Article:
Bobby Allyn

Bobby Allyn is a general assignment reporter for NPR.

He came to Washington from Philadelphia, where he covered criminal justice and breaking news for more than four years at member station WHYY. In that role, he focused on major corruption trials, law enforcement, and local criminal justice policy. He helped lead NPR's reporting of Bill Cosby's two criminal trials. He was a guest on Fresh Air after breaking a major story about the nation's first supervised injection site plan in Philadelphia. In between daily stories, he has worked on several investigative projects, including a story that exposed how the federal government was quietly hiring debt collection law firms to target the homes of student borrowers who had defaulted on their loans. Allyn also strayed from his beat to cover Philly parking disputes that divided in the city, the last meal at one of the city's last all-night diners, and a remembrance of the man who wrote the Mister Softee jingle on a xylophone in the basement of his Northeast Philly home.

At other points in life, Allyn has been a staff reporter at Nashville Public Radio and daily newspapers including The Oregonian in Portland and The Tennessean in Nashville. His work has also appeared in BuzzFeed News, The Washington Post, and The New York Times.

A native of Wilkes-Barre, a former mining town in Northeastern Pennsylvania, Allyn is the son of a machinist and a church organist. He's a dedicated bike commuter and long-distance runner. He is a graduate of American University in Washington.

When she first heard a woman screaming "active shooter" while dashing down her office hallway, Christi Dewar's first thought was: It must be a drill.

Dewar, 60, of Chesapeake, Va., who has worked in the city of Virginia Beach's public utility department for nearly 13 years, had been there long enough to know that loud sounds were not necessarily cause for alarm.

On Friday afternoon, a workplace renovation was still underway, so when she heard the first blasting pop sounds, she didn't realize she was in the midst of one of America's deadliest workplace shootings.

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Copyright 2019 NPR. To see more, visit https://www.npr.org.

A Missouri judge has blocked the state's attempt to close down Missouri's last abortion provider.

Missouri Circuit Court Judge Michael Stelzer granted a request to temporarily prevent state officials from revoking the license of a clinic operated by a St. Louis Planned Parenthood chapter, as the state's health department had sought to do.

If the license is not renewed, Missouri will become the first state without a clinic providing abortions since the procedure became legal 46 years ago.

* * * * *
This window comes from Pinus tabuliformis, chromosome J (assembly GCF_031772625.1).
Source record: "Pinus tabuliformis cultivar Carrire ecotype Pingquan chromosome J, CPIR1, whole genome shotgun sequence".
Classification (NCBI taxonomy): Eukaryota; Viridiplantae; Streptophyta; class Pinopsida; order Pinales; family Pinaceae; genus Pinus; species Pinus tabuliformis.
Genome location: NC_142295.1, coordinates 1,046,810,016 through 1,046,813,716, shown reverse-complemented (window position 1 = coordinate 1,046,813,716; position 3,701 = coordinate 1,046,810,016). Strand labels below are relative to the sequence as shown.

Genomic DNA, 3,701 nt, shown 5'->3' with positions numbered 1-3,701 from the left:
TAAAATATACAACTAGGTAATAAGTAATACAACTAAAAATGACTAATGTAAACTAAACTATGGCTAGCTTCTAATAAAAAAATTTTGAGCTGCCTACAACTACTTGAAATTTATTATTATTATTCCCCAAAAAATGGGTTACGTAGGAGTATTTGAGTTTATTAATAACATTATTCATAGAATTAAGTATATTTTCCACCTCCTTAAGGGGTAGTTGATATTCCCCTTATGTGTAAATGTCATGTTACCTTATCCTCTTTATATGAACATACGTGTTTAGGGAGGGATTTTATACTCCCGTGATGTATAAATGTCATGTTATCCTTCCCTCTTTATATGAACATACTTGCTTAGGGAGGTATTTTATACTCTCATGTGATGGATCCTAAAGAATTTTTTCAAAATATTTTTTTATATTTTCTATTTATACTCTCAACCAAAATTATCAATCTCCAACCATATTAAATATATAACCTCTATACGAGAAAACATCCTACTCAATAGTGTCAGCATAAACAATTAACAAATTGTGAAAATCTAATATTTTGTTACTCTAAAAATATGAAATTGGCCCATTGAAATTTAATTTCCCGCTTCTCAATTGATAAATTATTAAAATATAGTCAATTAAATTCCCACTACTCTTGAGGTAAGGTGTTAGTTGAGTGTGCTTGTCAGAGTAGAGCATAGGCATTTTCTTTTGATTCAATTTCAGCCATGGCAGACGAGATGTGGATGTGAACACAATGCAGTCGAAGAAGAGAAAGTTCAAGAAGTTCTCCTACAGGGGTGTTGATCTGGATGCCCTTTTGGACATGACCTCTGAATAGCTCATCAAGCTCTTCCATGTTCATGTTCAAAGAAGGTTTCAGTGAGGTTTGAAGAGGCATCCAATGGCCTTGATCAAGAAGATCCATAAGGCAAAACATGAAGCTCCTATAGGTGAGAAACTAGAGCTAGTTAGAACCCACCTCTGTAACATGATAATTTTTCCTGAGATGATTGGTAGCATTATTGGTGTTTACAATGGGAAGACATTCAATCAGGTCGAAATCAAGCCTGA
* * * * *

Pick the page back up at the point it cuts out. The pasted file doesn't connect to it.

The Australian teenager who became known as Egg Boy after smashing an egg on the head of a right-wing politician has donated $69,000 U.S. to those affected by the mass shootings at the Christchurch, New Zealand, mosques in March.

Will Connolly announced on Instagram that the $99,922 Australian (about $69,000 U.S.) that supporters gave him through crowdfunding sites to cover legal fees and to "buy more eggs" has been directed to two organizations, Christchurch Foundation and Victims Support.

New York commuters have reason to cheer: the Subway Brake Bandit apparently has been apprehended, authorities announced on Friday.

Brooklyn resident Isaiah Thompson, 23, allegedly spent months furtively yanking emergency brakes on city subway trains at least 40 times, prompting as many as 700 trains, along with their riders, to be delayed.

Celebrity chef Mario Batali, who stepped away from his restaurants and television appearances after facing accusations of sexual harassment, pleaded not guilty on Friday in a courtroom in Boston, where he is standing trial over allegedly kissing and groping a woman against her will in 2017.

Missouri Gov. Mike Parson signed a bill on Friday that criminalizes abortions in the state after eight weeks of pregnancy, the latest in a series of sweeping restrictions passed by Republican-controlled legislatures that now threaten nearly 50 years of federal protections for abortion.

Updated at 6:15 p.m. ET

The Trump administration will provide $16 billion in aid to help keep farmers afloat as they reel from the yearlong trade war between the U.S. and China, the latest sign that the world's two largest economies are still far from striking a long-term trade agreement.

The bulk of the support, or about $14.5 billion, is direct aid to farmers, which producers will start to see some time this summer, Agriculture Secretary Sonny Perdue told reporters in a briefing on Thursday.

State corrections officials in Arizona are facing calls to reverse a ban on a book that that explores the impact of the criminal justice system on black men. Prison officials say the book contains "unauthorized content," while civil rights advocates claim that placing the book on a blacklist amounts to censorship.

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